Graduating this spring? The good news is hiring is up, in all regions and most sectors. But paychecks won't be any fatter for 2016 grads.
This spring, students graduating from college will have more to look forward to than the end of exams and term papers. They can also expect a strong job market.
According to a survey by the Collegiate Employment Research Institute at Michigan State University, hiring of new grads is expected to jump 15 percent this year. The survey, which asked employers about their recruitment plans for the 2015-16 academic year, is based on responses from more than 4,730 firms.
“We’re seeing hiring rates that resemble the really strong job markets of past years,” said Philip Gardner, director of the Collegiate Employment Research Institute. He noted that hiring has improved annually since the 2010-11 school year, but that recruitment has really ramped up in the last three years.
“We’ve needed it,” Gardner said, pointing out that hiring must increase by 5 percent to 7 percent annually, “just to soak up new grads, never mind the students who graduated during the recession and may still be looking for suitable work.”
If you’re preparing to graduate in the spring, here’s what to expect.
Hiring is up throughout the country.
“There’s not one region that’s lagging,” Gardner said.
However, in some areas recruitment is off the charts. So-called super hirers — companies that plan to increase their hiring by more than 100 percent —are mostly in Virginia and California, followed by Michigan, Wisconsin and Texas.
“California and the D.C. metro area are home to power players in the job market right now,” Gardner said, such as technology firms, and companies in the aerospace, consulting and manufacturing industries.
Most sectors are hiring. In most cases, it doesn’t matter what career you want to pursue. Job growth is strong across industries too.
Take construction. In the aftermath of the 2007-09 recession, jobs for recent graduates all but disappeared in construction. But this year, hiring of grads with an associate’s degree is expected to climb by 37 percent in the industry. For graduates with a bachelor’s degree, recruitment is projected to jump 19 percent.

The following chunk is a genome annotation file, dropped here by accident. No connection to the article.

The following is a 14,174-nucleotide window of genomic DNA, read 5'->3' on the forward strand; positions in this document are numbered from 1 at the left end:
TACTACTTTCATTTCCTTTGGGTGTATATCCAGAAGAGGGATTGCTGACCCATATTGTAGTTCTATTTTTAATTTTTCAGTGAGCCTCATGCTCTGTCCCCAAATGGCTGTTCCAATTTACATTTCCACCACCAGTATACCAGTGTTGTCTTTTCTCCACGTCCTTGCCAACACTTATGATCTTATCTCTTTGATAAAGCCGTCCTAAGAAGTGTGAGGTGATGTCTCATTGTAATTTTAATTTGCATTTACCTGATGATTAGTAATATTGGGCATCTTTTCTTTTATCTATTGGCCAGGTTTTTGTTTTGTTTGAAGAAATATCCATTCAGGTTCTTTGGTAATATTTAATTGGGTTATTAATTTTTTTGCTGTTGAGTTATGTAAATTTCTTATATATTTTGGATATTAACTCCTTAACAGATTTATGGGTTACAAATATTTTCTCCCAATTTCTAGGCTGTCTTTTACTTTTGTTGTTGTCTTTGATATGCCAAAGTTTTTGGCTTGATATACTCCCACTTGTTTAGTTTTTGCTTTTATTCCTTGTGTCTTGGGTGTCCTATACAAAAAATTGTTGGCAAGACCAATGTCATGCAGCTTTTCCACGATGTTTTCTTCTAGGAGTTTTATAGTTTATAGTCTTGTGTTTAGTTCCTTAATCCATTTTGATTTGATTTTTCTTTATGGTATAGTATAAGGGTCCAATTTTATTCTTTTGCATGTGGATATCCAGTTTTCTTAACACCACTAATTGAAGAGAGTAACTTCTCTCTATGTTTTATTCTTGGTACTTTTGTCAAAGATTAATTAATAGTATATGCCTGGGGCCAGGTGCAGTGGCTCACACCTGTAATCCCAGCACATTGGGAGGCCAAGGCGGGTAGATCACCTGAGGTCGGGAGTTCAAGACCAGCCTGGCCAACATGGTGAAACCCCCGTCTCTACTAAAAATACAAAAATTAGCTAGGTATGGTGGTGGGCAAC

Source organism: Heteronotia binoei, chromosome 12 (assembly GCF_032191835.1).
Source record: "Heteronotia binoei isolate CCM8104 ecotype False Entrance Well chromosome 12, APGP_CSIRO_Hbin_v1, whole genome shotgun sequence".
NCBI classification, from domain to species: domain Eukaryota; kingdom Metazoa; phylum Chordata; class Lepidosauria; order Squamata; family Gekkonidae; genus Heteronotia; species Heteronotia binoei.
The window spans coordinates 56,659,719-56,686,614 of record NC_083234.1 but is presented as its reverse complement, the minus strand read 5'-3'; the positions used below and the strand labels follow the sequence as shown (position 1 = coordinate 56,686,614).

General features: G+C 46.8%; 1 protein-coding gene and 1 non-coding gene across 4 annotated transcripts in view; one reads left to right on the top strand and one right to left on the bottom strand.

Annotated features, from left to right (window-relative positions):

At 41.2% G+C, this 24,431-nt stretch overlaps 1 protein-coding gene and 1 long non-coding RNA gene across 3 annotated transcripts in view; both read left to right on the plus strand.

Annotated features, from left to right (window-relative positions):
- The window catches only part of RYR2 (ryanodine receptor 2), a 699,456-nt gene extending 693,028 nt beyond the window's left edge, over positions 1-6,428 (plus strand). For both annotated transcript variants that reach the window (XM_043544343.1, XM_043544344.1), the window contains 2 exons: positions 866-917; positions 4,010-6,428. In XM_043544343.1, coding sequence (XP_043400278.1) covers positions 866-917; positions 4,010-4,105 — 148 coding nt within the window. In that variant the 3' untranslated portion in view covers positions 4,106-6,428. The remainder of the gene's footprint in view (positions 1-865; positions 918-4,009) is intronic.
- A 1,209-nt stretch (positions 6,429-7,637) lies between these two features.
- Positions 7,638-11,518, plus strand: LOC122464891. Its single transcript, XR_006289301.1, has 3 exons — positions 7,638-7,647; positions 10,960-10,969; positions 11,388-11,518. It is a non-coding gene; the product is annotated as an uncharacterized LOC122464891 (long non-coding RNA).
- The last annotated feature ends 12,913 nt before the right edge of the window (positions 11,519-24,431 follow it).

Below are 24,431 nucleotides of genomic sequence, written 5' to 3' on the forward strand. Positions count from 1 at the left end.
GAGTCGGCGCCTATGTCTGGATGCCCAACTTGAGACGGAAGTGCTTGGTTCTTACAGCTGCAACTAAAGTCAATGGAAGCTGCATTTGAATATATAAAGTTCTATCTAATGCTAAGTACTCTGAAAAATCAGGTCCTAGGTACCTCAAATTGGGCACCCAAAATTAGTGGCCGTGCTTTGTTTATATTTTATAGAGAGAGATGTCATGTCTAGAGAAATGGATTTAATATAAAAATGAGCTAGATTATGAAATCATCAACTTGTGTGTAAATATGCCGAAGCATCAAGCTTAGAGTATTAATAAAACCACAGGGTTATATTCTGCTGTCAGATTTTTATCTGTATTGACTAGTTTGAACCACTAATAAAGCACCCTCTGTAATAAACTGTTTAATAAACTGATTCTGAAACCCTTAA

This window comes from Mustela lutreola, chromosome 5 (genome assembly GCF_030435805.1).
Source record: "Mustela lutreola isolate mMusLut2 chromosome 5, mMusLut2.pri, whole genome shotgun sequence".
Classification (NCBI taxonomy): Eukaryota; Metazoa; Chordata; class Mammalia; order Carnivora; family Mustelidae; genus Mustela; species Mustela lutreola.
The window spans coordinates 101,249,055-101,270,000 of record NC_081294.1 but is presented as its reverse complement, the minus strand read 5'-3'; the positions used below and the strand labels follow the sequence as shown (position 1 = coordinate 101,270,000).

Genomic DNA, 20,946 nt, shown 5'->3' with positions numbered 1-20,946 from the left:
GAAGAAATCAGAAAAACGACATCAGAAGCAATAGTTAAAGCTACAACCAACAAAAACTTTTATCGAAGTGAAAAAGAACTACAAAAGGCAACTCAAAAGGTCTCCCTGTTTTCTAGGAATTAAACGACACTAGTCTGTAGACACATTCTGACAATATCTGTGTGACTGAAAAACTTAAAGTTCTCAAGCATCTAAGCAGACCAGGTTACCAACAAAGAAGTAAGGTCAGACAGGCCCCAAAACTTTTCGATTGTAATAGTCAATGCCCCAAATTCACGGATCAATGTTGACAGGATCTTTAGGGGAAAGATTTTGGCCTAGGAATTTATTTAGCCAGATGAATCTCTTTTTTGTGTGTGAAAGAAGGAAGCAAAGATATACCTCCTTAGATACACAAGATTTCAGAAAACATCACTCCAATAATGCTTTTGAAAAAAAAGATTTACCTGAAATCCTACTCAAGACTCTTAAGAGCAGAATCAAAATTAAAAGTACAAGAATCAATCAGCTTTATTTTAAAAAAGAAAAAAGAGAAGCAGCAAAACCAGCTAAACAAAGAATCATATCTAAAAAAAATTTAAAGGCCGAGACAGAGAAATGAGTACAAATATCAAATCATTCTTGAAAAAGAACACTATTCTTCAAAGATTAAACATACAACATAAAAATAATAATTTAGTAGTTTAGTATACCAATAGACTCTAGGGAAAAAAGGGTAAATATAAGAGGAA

Other industries that could experience big hiring gains include automotive, health care, technology and professional services, such as accounting and marketing.
“One of the best pieces of news is that everyone is benefiting from the stronger job market, with the exception of big banks that are still sorting things out after the financial crisis,” Gardner said. “There’s not just one sector that’s going crazy.”
Still, while it will likely be easier to find a job this year, don’t expect to earn a fatter paycheck than last year’s college graduates.
According to CERI, 61 percent of companies plan to keep starting salaries at the same level as last year. Among employers that will raise wages, the median increase will be 3 percent.
Another 7 percent of companies will offer signing bonuses. Before the recession, 17 percent offered such bonuses to new college graduates.
“I’m surprised there’s not more wage pressure because competition for good job candidates is getting tough,” Gardner said. “But it’s just not there yet.”
Internships are key. Recruitment on college campuses is already in full swing, but internships are still one of the best paths to landing a gig after graduation.
According to CERI, 96 percent of employers use their internship programs, along with summer and co-op jobs, as a source for finding new hires.
“Building an internship pool is still a top strategy for companies, big or small,” Gardner said. “So if you’re a student and you haven’t done an internship, summer job or co-op (job) yet, it’s time to get on it.”